I knew that Little Bit was born with a tummy too small to handle more than a few drops of clostrum. But in a few days her tummy would grow and she would need more milk. By allowing her to spend the night on my chest, latching on and off a dry breast, she was telling my body that it was time to start making more milk. Mamas, we are not an a can of formula. We can’t just have more milk on immediate demand. Our bodies need to go through our own biological process to ramp up milk production. Dry breast suckling is what initiates this hormonally.

My milk came in and I was engorged. I had learned in school that it is best to let the baby eat what baby desires, even if the breast isn’t empty, and let it be. The leftover milk in the breast will signal mothers’s body to cut back on milk production. All of this sounded well and good in a textbook. Nobody tells you that this will cause you to leak milk constantly and so heavily that you contemplate using those massive maxi pads to line your bra. Or that using this method, HURTS! I mean come on, your nipples are raw, each latch makes your toes curl, let’s just add engorgement on top of it. Nope, just nope. I used a pump to alleviate my pain.

Just like it takes a couple of days for milk supply to ramp up, it will take a few days for it to slow down when the growth spurt subsides. This is a cycle that continued throughout my entire breastfeeding experience. Yes, it became less dramatic when Little Bit started eating food. She tended towards using table food to satisfy her increased appetite associated with growth spurts. However, she could have just easily been a kid that chose not to eat as much solid food, and the cycle would have continued longer.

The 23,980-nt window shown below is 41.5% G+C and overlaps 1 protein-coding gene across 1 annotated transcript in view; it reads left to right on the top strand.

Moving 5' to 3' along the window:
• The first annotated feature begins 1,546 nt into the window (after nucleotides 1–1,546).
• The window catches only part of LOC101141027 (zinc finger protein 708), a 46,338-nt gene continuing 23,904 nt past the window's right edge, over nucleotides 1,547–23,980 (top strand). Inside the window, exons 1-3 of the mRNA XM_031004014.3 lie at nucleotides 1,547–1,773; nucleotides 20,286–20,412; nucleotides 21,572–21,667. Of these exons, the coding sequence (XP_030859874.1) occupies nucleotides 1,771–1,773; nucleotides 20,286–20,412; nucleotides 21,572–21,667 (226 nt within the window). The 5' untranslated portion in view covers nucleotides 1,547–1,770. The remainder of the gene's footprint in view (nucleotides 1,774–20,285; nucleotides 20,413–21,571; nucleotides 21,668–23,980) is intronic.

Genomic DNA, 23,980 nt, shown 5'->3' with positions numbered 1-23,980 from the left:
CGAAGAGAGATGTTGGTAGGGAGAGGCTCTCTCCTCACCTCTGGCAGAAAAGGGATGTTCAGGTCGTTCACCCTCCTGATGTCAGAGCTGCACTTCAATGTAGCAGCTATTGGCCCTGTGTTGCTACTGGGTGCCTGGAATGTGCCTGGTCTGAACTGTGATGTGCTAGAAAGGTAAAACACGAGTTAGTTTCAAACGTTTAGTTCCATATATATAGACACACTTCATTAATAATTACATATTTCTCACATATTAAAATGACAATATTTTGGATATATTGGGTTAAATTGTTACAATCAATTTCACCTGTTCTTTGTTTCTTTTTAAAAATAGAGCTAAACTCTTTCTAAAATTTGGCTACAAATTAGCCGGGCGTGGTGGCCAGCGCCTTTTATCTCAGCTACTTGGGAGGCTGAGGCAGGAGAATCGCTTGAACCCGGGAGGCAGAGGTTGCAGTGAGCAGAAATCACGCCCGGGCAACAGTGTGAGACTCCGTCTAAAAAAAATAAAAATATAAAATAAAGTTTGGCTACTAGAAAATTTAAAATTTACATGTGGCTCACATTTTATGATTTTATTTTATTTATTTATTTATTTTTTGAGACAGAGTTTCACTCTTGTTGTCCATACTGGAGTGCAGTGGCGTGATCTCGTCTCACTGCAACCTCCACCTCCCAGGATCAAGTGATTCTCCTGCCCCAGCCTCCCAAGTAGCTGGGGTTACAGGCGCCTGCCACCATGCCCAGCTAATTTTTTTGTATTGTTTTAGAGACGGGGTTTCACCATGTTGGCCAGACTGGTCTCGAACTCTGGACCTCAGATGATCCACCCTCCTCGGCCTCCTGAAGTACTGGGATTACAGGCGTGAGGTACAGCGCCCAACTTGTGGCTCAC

4. A good quality breast pump is as good as a baby.

In full disclosure, these words were never explicitly stated. It was strongly implied though. I learned the best pumps are the hospital grade, but in recent years a number of high quality home pumps have also been developed. Since I would be returning to work full time after Little Bit’s birth, I did my research and invested in a nice pump that I thought would serve my needs well. I’m happy to say that it did. That pump carried us through our fourteen months of breastfeeding. However, do not for a second believe that the pump was as good as my baby.

The first few mornings I returned to work, I didn’t wake Little Bit to eat before I left. I had not tried to replace any feedings with a pumping session up to that point. I did have quite a freezer stash of milk from my engorgement pumping. Wow, that was a mistake. I came home with several bottles of expressed milk. And so sore I could barely wait to get through the door and to my baby! I’m embarrassed to admit that I did this a second time before I realized that I would need to wake my baby for an early morning feeding. It seemed crazy to wake a sleeping baby, but since milk production is greatest in the early morning hours, I needed her to nurse. I found that if she nursed first thing in the morning, when I really needed relief, I was able to get through the work day with a pump. I still needed to let her nurse as soon as I got home, but we did find our rhythm with pumping. The whole experience left me wondering if engorgement is really behind that whole mama bear thing, because when I was hurting, there was nothing that could keep me from my baby!

Little Bit and I ultimately had a fourteen month exclusive breastfeeding journey. I had decided we would do baby led weaning, and was honestly shocked when she decided she was done. I thought our journey would be longer. Breastfeeding was a definitely a learning experience, but I absolutely loved it. I would repeat every step of that crazy ride in a heartbeat.


Reader Comments

  1. I would give anything if I had know this when my first was born. After two failed attempts at breastfeeding, I am desperately hoping I can go into it the next time with the right mentality and succeed. Thank you for writing this! More Momma’s and mom-to-be’s need to read this.

  2. Thank you for the kind words! I wrote this for that very reason – to encourage women through increased knowledge. Breastfeeding isn’t always easy and it can be a bumpy journey, but oh it is rewarding. You got this!!!